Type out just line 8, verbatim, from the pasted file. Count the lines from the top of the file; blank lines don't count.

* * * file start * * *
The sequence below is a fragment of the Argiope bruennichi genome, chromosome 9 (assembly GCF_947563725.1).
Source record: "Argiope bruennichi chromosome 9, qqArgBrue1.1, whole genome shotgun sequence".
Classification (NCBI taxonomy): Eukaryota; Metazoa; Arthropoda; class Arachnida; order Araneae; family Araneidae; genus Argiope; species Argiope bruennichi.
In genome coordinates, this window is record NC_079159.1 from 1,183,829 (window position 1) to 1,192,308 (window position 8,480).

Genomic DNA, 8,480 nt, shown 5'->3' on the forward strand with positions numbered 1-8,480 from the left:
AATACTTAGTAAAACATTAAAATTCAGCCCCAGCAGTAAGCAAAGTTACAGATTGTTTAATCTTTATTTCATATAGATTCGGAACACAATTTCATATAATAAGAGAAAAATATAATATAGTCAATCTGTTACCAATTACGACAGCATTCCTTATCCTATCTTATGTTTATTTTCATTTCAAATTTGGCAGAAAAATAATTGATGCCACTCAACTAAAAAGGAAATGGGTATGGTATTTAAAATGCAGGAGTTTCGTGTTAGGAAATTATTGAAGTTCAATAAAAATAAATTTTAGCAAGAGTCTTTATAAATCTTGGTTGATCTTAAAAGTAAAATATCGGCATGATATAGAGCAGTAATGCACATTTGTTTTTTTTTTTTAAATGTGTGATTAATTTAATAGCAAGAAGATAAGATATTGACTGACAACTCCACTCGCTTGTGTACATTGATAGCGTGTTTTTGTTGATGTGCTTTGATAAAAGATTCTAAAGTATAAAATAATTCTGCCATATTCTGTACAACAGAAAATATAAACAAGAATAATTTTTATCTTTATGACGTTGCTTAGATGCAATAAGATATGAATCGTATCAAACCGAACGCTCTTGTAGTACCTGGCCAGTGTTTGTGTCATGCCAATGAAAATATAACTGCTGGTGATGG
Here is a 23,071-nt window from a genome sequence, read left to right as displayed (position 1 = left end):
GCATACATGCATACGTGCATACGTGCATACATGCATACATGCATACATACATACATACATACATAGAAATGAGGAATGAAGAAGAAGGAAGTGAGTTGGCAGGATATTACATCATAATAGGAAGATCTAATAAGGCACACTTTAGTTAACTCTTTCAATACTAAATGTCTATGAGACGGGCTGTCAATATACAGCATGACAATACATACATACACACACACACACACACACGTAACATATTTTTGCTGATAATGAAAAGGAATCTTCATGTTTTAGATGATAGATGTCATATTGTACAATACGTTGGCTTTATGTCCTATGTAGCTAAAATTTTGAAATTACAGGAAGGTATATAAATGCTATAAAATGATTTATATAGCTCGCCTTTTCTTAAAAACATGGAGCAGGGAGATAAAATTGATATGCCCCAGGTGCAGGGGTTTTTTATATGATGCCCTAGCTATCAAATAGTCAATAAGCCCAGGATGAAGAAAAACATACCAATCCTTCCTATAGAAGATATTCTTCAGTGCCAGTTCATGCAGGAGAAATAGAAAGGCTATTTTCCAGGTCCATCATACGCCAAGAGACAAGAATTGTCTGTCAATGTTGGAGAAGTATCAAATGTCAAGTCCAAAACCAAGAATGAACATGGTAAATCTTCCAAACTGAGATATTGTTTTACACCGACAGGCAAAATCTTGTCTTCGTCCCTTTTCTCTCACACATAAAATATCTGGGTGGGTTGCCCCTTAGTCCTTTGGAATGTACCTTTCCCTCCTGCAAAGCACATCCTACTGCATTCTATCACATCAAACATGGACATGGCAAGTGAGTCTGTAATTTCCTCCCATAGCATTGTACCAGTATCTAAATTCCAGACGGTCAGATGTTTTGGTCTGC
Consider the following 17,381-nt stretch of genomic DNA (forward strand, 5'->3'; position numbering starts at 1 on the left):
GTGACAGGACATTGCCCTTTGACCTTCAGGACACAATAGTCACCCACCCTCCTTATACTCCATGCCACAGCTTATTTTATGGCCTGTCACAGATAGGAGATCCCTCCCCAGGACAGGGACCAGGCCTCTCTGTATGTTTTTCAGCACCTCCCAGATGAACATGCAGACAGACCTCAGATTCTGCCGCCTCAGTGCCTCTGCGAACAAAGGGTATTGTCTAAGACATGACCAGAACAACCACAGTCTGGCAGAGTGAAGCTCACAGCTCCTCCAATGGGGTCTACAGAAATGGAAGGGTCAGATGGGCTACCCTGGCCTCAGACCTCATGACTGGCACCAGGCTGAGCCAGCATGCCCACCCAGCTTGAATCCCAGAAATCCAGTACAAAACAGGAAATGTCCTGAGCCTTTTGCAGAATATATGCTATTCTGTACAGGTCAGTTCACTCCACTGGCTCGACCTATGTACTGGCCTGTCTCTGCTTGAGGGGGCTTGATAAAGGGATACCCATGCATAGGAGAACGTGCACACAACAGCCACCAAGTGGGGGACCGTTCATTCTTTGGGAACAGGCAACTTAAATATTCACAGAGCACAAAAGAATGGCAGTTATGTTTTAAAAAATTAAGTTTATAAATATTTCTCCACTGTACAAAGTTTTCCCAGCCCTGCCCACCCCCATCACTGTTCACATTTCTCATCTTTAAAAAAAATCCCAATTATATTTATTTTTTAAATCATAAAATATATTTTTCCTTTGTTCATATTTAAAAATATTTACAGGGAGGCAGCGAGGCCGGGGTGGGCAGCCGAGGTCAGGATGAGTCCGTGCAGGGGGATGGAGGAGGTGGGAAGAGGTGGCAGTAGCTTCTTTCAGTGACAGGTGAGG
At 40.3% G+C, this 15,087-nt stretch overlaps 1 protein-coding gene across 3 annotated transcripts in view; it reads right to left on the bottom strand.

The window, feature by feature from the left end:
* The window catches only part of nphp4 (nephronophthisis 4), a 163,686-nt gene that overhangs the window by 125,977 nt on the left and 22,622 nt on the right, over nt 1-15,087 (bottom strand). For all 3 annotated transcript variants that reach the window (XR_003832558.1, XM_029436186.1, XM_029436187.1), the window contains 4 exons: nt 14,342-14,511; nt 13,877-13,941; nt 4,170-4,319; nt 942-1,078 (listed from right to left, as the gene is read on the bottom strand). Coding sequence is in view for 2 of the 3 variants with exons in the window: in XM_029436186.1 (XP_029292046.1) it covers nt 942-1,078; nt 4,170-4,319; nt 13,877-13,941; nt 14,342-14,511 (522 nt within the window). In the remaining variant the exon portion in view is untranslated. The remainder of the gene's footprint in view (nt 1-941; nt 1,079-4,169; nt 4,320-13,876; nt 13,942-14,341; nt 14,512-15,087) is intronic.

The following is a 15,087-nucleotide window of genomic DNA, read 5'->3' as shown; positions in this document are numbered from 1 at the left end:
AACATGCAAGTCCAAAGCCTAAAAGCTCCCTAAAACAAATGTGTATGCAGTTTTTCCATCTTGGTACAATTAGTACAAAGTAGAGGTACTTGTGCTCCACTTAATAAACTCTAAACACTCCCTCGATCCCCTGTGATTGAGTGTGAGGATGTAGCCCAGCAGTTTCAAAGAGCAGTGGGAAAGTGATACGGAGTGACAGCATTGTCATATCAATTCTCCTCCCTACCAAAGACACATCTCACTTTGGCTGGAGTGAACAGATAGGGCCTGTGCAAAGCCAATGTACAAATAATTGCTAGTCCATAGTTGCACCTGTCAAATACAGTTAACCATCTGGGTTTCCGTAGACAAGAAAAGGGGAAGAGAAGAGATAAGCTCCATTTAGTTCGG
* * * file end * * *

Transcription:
GCATACATGCATACGTGCATACGTGCATACATGCATACATGCATACATACATACATACATACATAGAAATGAGGAATGAAGAAGAAGGAAGTGAGTTGGCAGGATATTACATCATAATAGGAAGATCTAATAAGGCACACTTTAGTTAACTCTTTCAATACTAAATGTCTATGAGACGGGCTGTCAATATACAGCATGACAATACATACATACACACACACACACACACACGTAACATATTTTTGCTGATAATGAAAAGGAATCTTCATGTTTTAGATGATAGATGTCATATTGTACAATACGTTGGCTTTATGTCCTATGTAGCTAAAATTTTGAAATTACAGGAAGGTATATAAATGCTATAAAATGATTTATATAGCTCGCCTTTTCTTAAAAACATGGAGCAGGGAGATAAAATTGATATGCCCCAGGTGCAGGGGTTTTTTATATGATGCCCTAGCTATCAAATAGTCAATAAGCCCAGGATGAAGAAAAACATACCAATCCTTCCTATAGAAGATATTCTTCAGTGCCAGTTCATGCAGGAGAAATAGAAAGGCTATTTTCCAGGTCCATCATACGCCAAGAGACAAGAATTGTCTGTCAATGTTGGAGAAGTATCAAATGTCAAGTCCAAAACCAAGAATGAACATGGTAAATCTTCCAAACTGAGATATTGTTTTACACCGACAGGCAAAATCTTGTCTTCGTCCCTTTTCTCTCACACATAAAATATCTGGGTGGGTTGCCCCTTAGTCCTTTGGAATGTACCTTTCCCTCCTGCAAAGCACATCCTACTGCATTCTATCACATCAAACATGGACATGGCAAGTGAGTCTGTAATTTCCTCCCATAGCATTGTACCAGTATCTAAATTCCAGACGGTCAGATGTTTTGGTCTGC